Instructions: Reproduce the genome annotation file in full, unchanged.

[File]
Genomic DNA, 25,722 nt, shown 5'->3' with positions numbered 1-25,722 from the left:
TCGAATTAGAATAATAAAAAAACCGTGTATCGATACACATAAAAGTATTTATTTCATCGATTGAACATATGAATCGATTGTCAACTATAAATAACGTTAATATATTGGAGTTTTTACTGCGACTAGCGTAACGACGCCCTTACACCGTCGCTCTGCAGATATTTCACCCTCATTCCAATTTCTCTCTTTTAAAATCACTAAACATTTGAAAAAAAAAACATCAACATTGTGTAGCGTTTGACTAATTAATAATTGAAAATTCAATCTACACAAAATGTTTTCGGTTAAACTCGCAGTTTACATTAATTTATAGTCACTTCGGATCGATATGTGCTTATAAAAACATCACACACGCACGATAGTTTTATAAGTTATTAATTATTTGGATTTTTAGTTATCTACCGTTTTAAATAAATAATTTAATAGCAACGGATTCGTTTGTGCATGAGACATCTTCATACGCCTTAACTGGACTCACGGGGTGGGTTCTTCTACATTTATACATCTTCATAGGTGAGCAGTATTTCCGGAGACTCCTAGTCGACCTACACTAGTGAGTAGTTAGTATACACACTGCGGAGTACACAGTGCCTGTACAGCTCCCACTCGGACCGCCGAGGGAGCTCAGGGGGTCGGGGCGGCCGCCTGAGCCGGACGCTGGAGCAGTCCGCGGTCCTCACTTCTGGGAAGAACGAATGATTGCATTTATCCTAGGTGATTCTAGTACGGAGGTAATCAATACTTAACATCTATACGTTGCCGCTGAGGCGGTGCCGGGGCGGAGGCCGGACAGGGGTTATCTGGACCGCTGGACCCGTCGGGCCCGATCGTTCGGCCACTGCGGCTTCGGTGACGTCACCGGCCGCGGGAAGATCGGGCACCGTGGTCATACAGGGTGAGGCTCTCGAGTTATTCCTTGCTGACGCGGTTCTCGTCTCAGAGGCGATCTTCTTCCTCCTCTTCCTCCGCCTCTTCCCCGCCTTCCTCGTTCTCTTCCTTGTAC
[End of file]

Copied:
Genomic DNA, 25,722 nt, shown 5'->3' with positions numbered 1-25,722 from the left:
TCGAATTAGAATAATAAAAAAACCGTGTATCGATACACATAAAAGTATTTATTTCATCGATTGAACATATGAATCGATTGTCAACTATAAATAACGTTAATATATTGGAGTTTTTACTGCGACTAGCGTAACGACGCCCTTACACCGTCGCTCTGCAGATATTTCACCCTCATTCCAATTTCTCTCTTTTAAAATCACTAAACATTTGAAAAAAAAAACATCAACATTGTGTAGCGTTTGACTAATTAATAATTGAAAATTCAATCTACACAAAATGTTTTCGGTTAAACTCGCAGTTTACATTAATTTATAGTCACTTCGGATCGATATGTGCTTATAAAAACATCACACACGCACGATAGTTTTATAAGTTATTAATTATTTGGATTTTTAGTTATCTACCGTTTTAAATAAATAATTTAATAGCAACGGATTCGTTTGTGCATGAGACATCTTCATACGCCTTAACTGGACTCACGGGGTGGGTTCTTCTACATTTATACATCTTCATAGGTGAGCAGTATTTCCGGAGACTCCTAGTCGACCTACACTAGTGAGTAGTTAGTATACACACTGCGGAGTACACAGTGCCTGTACAGCTCCCACTCGGACCGCCGAGGGAGCTCAGGGGGTCGGGGCGGCCGCCTGAGCCGGACGCTGGAGCAGTCCGCGGTCCTCACTTCTGGGAAGAACGAATGATTGCATTTATCCTAGGTGATTCTAGTACGGAGGTAATCAATACTTAACATCTATACGTTGCCGCTGAGGCGGTGCCGGGGCGGAGGCCGGACAGGGGTTATCTGGACCGCTGGACCCGTCGGGCCCGATCGTTCGGCCACTGCGGCTTCGGTGACGTCACCGGCCGCGGGAAGATCGGGCACCGTGGTCATACAGGGTGAGGCTCTCGAGTTATTCCTTGCTGACGCGGTTCTCGTCTCAGAGGCGATCTTCTTCCTCCTCTTCCTCCGCCTCTTCCCCGCCTTCCTCGTTCTCTTCCTTGTAC